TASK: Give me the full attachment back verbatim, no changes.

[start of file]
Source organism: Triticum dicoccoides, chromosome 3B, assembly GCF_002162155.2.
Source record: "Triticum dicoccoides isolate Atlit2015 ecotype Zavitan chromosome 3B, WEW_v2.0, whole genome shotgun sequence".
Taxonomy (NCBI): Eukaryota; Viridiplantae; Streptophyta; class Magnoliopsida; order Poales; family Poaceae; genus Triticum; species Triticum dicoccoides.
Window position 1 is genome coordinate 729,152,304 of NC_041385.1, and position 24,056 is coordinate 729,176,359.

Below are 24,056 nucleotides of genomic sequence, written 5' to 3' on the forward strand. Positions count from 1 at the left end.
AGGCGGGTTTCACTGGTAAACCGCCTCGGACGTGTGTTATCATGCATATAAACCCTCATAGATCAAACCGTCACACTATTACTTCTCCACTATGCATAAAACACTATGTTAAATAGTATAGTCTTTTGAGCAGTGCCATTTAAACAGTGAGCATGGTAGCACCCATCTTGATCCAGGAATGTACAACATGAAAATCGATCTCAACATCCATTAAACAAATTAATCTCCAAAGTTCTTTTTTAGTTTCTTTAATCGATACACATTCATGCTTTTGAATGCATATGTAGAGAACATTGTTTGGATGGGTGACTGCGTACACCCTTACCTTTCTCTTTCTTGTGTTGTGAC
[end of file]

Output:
Source organism: Triticum dicoccoides, chromosome 3B, assembly GCF_002162155.2.
Source record: "Triticum dicoccoides isolate Atlit2015 ecotype Zavitan chromosome 3B, WEW_v2.0, whole genome shotgun sequence".
Taxonomy (NCBI): Eukaryota; Viridiplantae; Streptophyta; class Magnoliopsida; order Poales; family Poaceae; genus Triticum; species Triticum dicoccoides.
Window position 1 is genome coordinate 729,152,304 of NC_041385.1, and position 24,056 is coordinate 729,176,359.

Below are 24,056 nucleotides of genomic sequence, written 5' to 3' on the forward strand. Positions count from 1 at the left end.
AGGCGGGTTTCACTGGTAAACCGCCTCGGACGTGTGTTATCATGCATATAAACCCTCATAGATCAAACCGTCACACTATTACTTCTCCACTATGCATAAAACACTATGTTAAATAGTATAGTCTTTTGAGCAGTGCCATTTAAACAGTGAGCATGGTAGCACCCATCTTGATCCAGGAATGTACAACATGAAAATCGATCTCAACATCCATTAAACAAATTAATCTCCAAAGTTCTTTTTTAGTTTCTTTAATCGATACACATTCATGCTTTTGAATGCATATGTAGAGAACATTGTTTGGATGGGTGACTGCGTACACCCTTACCTTTCTCTTTCTTGTGTTGTGAC